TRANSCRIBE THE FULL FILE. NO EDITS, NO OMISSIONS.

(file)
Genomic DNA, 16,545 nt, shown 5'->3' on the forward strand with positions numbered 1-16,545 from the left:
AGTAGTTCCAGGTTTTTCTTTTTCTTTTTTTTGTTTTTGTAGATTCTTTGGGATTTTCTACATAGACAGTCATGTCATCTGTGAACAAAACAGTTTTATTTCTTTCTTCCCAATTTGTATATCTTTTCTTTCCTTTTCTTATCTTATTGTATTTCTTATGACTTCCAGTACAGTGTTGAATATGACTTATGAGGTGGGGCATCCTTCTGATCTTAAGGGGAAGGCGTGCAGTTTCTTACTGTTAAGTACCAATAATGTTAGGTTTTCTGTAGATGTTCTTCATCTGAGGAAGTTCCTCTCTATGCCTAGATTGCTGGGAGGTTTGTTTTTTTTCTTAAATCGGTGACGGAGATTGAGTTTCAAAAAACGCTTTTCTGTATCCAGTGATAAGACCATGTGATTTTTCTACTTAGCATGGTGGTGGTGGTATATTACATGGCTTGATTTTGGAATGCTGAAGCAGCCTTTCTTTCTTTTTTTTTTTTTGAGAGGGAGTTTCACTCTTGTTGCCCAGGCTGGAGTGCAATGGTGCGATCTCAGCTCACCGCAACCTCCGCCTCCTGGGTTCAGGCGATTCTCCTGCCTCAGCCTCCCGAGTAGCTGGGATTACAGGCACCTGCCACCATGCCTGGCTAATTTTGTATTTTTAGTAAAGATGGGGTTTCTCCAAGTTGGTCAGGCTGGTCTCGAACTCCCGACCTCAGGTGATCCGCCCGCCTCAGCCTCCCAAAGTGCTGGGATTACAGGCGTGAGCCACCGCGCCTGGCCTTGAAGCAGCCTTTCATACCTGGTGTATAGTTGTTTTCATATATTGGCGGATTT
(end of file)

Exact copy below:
Genomic DNA, 16,545 nt, shown 5'->3' on the forward strand with positions numbered 1-16,545 from the left:
AGTAGTTCCAGGTTTTTCTTTTTCTTTTTTTTGTTTTTGTAGATTCTTTGGGATTTTCTACATAGACAGTCATGTCATCTGTGAACAAAACAGTTTTATTTCTTTCTTCCCAATTTGTATATCTTTTCTTTCCTTTTCTTATCTTATTGTATTTCTTATGACTTCCAGTACAGTGTTGAATATGACTTATGAGGTGGGGCATCCTTCTGATCTTAAGGGGAAGGCGTGCAGTTTCTTACTGTTAAGTACCAATAATGTTAGGTTTTCTGTAGATGTTCTTCATCTGAGGAAGTTCCTCTCTATGCCTAGATTGCTGGGAGGTTTGTTTTTTTTCTTAAATCGGTGACGGAGATTGAGTTTCAAAAAACGCTTTTCTGTATCCAGTGATAAGACCATGTGATTTTTCTACTTAGCATGGTGGTGGTGGTATATTACATGGCTTGATTTTGGAATGCTGAAGCAGCCTTTCTTTCTTTTTTTTTTTTTGAGAGGGAGTTTCACTCTTGTTGCCCAGGCTGGAGTGCAATGGTGCGATCTCAGCTCACCGCAACCTCCGCCTCCTGGGTTCAGGCGATTCTCCTGCCTCAGCCTCCCGAGTAGCTGGGATTACAGGCACCTGCCACCATGCCTGGCTAATTTTGTATTTTTAGTAAAGATGGGGTTTCTCCAAGTTGGTCAGGCTGGTCTCGAACTCCCGACCTCAGGTGATCCGCCCGCCTCAGCCTCCCAAAGTGCTGGGATTACAGGCGTGAGCCACCGCGCCTGGCCTTGAAGCAGCCTTTCATACCTGGTGTATAGTTGTTTTCATATATTGGCGGATTT